Monday, November 26, 2012
Vivian C. Jones
Specialist in International Trade and Finance
U.S. importers often request that Members of Congress introduce bills seeking to temporarily suspend or reduce tariffs on certain imports. The vast majority of these bills address chemicals, raw materials, or other components used as inputs in the manufacturing process. The rationale for these requests, in general, is that they help domestic producers of the downstream goods reduce costs, thus making their products more competitive. In turn, these cost reductions may be passed on to the consumer.
In recent congressional practice, the House Ways and Means and Senate Finance Committees, the committees of jurisdiction over tariffs, have combined individual duty suspension bills and other technical trade provisions into larger pieces of legislation known as miscellaneous trade (or tariff) bills (MTBs). Before inclusion in an MTB, the individual legislative proposals introduced by Members are reviewed by the trade subcommittee staff in each committee, the U.S. International Trade Commission (USITC), and executive branch agencies to ensure that they are noncontroversial (generally, that no domestic producer, Member, or government agency objects), relatively revenue-neutral (revenue loss due to the duty suspension of no more than $500,000 per item), and are able to be administered by U.S. Customs and Border Protection (CBP).
In the 111th Congress, the United States Manufacturing Enhancement Act of 2010 (P.L. 111-227) was signed by the President on August 11, 2010. As enacted, the law temporarily suspended or reduced for three years (through December 31, 2012) duties on over 600 products, many of which renewed duty suspensions or reductions that were already in place. On December 15, 2010, H.R. 6517, a bill that, in part, proposed duty suspensions on approximately 290 additional products, passed in the House. Due to changes in the Senate version of the bill subsequently approved in the House, the duty suspensions were dropped (became P.L. 111-344).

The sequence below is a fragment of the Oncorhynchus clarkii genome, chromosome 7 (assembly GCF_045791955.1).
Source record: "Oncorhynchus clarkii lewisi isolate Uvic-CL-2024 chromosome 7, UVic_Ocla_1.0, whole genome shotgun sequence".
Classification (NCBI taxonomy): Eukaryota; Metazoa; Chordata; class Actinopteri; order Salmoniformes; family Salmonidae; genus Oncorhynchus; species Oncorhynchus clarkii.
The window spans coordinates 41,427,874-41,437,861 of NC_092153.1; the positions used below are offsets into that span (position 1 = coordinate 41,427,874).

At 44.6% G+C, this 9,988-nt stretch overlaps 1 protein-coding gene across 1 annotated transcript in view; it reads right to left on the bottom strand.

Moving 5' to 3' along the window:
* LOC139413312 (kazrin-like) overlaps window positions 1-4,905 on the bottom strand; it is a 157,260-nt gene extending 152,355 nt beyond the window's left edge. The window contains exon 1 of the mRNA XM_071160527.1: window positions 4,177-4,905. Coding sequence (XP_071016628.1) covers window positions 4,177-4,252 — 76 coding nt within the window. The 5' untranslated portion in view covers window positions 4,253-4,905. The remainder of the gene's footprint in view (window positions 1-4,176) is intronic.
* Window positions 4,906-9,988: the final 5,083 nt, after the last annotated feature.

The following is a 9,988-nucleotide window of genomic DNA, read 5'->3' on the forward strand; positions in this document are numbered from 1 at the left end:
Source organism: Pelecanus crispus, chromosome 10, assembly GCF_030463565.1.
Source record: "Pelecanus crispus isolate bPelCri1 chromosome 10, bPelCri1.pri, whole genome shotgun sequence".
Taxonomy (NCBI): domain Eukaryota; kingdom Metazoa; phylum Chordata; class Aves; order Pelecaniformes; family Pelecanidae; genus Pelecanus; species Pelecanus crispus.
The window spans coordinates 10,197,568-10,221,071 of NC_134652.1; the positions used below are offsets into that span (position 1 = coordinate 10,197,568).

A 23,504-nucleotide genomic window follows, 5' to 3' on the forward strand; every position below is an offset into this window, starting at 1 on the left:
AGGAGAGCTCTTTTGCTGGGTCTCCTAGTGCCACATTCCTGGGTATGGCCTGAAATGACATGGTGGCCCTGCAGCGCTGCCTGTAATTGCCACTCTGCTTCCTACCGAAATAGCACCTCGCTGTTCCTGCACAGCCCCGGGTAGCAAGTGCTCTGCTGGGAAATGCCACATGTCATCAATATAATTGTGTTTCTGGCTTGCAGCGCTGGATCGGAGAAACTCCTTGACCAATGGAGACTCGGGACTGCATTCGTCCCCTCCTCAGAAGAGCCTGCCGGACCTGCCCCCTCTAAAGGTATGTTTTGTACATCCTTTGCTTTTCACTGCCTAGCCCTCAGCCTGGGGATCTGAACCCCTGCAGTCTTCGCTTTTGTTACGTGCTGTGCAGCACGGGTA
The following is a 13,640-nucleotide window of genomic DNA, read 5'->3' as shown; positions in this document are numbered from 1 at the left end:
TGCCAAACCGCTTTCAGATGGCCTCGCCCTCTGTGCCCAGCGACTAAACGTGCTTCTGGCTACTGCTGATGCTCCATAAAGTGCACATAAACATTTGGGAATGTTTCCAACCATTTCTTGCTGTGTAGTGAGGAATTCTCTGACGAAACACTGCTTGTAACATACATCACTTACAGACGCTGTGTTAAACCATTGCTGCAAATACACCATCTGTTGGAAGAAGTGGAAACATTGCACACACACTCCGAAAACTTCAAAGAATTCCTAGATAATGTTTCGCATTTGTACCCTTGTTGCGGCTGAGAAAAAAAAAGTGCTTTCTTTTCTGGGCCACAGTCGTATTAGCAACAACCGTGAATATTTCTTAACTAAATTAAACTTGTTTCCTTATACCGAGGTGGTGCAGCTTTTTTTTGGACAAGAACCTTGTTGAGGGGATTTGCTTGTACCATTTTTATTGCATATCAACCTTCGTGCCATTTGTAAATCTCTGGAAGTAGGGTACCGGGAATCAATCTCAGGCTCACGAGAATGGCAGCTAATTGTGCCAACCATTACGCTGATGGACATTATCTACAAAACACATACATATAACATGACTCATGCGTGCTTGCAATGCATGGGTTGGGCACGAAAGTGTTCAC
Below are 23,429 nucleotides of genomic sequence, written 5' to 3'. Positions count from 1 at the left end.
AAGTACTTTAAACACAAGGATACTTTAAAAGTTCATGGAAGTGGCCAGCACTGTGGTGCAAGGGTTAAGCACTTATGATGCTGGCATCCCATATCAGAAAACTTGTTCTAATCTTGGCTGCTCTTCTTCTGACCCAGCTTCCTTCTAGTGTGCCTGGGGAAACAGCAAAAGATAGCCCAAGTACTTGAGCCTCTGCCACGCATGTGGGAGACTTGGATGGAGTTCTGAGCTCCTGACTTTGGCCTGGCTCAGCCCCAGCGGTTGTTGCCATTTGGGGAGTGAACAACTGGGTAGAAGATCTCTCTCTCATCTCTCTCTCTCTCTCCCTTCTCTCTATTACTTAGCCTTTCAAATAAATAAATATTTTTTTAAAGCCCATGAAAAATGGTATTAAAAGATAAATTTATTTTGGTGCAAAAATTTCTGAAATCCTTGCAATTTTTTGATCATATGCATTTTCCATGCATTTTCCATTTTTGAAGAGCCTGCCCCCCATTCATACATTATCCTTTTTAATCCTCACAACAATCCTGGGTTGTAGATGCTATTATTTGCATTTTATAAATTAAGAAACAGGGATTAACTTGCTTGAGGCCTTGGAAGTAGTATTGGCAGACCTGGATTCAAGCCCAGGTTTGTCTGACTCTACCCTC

MTB legislation may be addressed in the lame duck session of the 112th Congress. The process began on March 30, 2012, when Chairman Camp and Ranking Member Levin of the House Ways and Means Committee, and Chairman Brady and Ranking Member McDermott of the Trade Subcommittee announced the beginning of the MTB process in the House, and invited Members to submit duty suspension bills by April 30, 2012. Senate Finance Committee Chairman Baucus also announced on March 30 that duty suspension bills would be due in the Senate on the same date. Since the duty suspensions enacted in P.L. 111-227 expire on December 30, 2012, MTB legislation in the 112th Congress could include renewal of some or all of the provisions in that law, those included in H.R. 6517 in the 111th Congress that were not enacted, as well as new duty suspensions.
On June 12, 2012, S. 3292, the Temporary Duty Suspension Process Act of 2012, a bill seeking to require the USITC to recommend temporary duty suspensions to Congress, was introduced. This bill is similar, but not identical, to S. 1162 (the Removing Hurdles for American Manufacturers Act of 2011), introduced on June 9, 2011.
This report discusses: first, the review process of duty suspension bills by House Ways and Means and Senate Finance committee staff, the U.S. International Trade Commission (USITC), and other relevant agencies; second, MTB legislation debated in the past few Congresses; and third, some details of the debate for MTB passage. Finally, MTB legislation considered in Congress from 1983 to the present is summarized in Table A-1.
Date of Report: November 5, 2012
Number of Pages: 19
Order Number: RL33867
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